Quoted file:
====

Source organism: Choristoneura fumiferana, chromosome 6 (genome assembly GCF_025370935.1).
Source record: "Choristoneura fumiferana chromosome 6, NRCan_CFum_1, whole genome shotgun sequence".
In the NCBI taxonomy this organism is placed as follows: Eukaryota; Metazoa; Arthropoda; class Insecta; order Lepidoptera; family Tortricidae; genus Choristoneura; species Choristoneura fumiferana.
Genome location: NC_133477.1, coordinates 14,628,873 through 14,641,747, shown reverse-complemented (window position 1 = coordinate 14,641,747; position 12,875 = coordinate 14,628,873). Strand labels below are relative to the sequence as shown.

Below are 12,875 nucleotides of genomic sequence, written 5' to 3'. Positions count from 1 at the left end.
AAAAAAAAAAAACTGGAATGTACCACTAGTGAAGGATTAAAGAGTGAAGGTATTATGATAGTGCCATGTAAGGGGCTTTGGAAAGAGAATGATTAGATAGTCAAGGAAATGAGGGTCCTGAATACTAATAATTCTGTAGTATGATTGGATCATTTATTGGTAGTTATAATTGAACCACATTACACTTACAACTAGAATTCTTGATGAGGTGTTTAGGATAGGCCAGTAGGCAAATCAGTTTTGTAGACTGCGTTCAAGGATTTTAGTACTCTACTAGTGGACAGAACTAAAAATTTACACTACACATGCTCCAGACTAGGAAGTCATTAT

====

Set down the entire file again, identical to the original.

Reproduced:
Source organism: Choristoneura fumiferana, chromosome 6 (genome assembly GCF_025370935.1).
Source record: "Choristoneura fumiferana chromosome 6, NRCan_CFum_1, whole genome shotgun sequence".
In the NCBI taxonomy this organism is placed as follows: Eukaryota; Metazoa; Arthropoda; class Insecta; order Lepidoptera; family Tortricidae; genus Choristoneura; species Choristoneura fumiferana.
Genome location: NC_133477.1, coordinates 14,628,873 through 14,641,747, shown reverse-complemented (window position 1 = coordinate 14,641,747; position 12,875 = coordinate 14,628,873). Strand labels below are relative to the sequence as shown.

Below are 12,875 nucleotides of genomic sequence, written 5' to 3'. Positions count from 1 at the left end.
AAAAAAAAAAAACTGGAATGTACCACTAGTGAAGGATTAAAGAGTGAAGGTATTATGATAGTGCCATGTAAGGGGCTTTGGAAAGAGAATGATTAGATAGTCAAGGAAATGAGGGTCCTGAATACTAATAATTCTGTAGTATGATTGGATCATTTATTGGTAGTTATAATTGAACCACATTACACTTACAACTAGAATTCTTGATGAGGTGTTTAGGATAGGCCAGTAGGCAAATCAGTTTTGTAGACTGCGTTCAAGGATTTTAGTACTCTACTAGTGGACAGAACTAAAAATTTACACTACACATGCTCCAGACTAGGAAGTCATTAT